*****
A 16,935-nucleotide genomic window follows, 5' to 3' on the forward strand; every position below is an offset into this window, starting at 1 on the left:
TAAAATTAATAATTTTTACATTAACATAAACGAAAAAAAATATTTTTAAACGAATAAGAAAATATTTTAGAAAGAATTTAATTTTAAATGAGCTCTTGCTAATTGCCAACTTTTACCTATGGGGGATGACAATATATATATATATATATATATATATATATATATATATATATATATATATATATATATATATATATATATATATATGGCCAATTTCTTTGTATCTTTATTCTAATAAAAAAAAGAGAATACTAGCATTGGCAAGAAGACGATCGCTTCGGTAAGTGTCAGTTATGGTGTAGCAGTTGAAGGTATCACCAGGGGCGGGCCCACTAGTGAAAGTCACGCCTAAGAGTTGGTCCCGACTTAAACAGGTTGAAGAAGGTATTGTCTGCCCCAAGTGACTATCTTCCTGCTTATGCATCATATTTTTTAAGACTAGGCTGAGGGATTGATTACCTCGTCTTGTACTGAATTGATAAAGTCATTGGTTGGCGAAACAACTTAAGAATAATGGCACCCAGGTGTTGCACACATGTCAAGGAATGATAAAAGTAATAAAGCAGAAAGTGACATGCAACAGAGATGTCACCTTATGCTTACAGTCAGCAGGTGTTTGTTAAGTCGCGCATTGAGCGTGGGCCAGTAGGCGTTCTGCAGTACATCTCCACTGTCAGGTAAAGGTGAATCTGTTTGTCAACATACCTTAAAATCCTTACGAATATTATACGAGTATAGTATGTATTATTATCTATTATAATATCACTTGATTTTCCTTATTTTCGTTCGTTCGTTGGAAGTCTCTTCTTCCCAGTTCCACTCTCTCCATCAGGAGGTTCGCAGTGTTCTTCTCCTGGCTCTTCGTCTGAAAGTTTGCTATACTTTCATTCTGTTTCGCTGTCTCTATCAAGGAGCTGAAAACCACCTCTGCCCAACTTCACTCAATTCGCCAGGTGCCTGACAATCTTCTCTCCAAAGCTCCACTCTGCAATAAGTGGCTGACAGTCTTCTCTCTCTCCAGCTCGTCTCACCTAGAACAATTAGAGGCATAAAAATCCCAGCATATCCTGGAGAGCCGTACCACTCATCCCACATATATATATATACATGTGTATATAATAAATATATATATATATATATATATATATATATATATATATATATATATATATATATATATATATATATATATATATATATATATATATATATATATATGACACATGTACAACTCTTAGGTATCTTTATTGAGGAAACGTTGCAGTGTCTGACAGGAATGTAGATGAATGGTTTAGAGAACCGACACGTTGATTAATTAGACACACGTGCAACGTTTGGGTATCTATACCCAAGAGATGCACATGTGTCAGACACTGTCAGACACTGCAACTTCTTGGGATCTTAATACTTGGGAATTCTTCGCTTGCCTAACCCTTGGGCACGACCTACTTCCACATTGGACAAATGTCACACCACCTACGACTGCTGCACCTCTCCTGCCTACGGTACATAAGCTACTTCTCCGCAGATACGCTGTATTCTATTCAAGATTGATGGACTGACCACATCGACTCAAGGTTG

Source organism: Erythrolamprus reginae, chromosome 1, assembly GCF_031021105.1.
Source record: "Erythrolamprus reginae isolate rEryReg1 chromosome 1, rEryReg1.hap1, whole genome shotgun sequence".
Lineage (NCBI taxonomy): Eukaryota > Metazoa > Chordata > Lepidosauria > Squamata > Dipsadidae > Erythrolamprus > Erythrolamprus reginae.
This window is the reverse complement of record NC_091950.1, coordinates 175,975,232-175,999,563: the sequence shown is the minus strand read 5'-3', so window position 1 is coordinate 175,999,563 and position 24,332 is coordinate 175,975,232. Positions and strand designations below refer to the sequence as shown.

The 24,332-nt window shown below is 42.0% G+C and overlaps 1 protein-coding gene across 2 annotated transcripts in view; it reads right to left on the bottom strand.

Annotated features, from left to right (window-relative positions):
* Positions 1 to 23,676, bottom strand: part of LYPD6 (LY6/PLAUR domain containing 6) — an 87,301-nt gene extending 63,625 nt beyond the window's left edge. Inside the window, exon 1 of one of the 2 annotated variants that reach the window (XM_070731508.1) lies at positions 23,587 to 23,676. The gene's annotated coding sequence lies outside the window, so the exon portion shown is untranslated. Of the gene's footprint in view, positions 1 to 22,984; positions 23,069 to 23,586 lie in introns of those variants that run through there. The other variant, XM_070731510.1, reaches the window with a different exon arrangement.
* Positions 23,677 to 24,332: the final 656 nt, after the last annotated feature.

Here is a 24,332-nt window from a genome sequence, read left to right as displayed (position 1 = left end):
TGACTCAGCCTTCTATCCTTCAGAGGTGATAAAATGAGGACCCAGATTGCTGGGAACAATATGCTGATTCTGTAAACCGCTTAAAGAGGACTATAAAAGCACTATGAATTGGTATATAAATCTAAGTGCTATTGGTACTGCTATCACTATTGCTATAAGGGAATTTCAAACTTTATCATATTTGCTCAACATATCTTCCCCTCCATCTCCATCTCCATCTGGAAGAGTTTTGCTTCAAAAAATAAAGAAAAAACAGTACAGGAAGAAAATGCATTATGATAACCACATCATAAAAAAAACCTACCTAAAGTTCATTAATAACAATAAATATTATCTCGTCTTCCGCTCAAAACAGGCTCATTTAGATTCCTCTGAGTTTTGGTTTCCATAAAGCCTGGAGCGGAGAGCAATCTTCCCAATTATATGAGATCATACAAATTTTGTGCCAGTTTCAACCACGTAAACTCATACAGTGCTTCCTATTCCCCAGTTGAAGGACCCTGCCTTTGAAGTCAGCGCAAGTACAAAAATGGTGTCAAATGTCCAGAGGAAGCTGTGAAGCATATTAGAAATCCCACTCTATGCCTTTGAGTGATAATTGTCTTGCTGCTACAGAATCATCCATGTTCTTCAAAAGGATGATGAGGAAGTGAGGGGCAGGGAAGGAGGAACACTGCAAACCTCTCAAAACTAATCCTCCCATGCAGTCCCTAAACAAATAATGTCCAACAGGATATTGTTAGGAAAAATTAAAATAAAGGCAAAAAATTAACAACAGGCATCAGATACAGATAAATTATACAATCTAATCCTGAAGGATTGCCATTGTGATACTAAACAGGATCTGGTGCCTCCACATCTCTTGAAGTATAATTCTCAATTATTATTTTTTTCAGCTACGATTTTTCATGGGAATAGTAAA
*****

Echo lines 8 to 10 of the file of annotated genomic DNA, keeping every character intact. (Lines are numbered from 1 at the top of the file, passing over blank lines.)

Annotated features, from left to right (window-relative positions):
* Positions 1 to 23,676, bottom strand: part of LYPD6 (LY6/PLAUR domain containing 6) — an 87,301-nt gene extending 63,625 nt beyond the window's left edge. Inside the window, exon 1 of one of the 2 annotated variants that reach the window (XM_070731508.1) lies at positions 23,587 to 23,676. The gene's annotated coding sequence lies outside the window, so the exon portion shown is untranslated. Of the gene's footprint in view, positions 1 to 22,984; positions 23,069 to 23,586 lie in introns of those variants that run through there. The other variant, XM_070731510.1, reaches the window with a different exon arrangement.
* Positions 23,677 to 24,332: the final 656 nt, after the last annotated feature.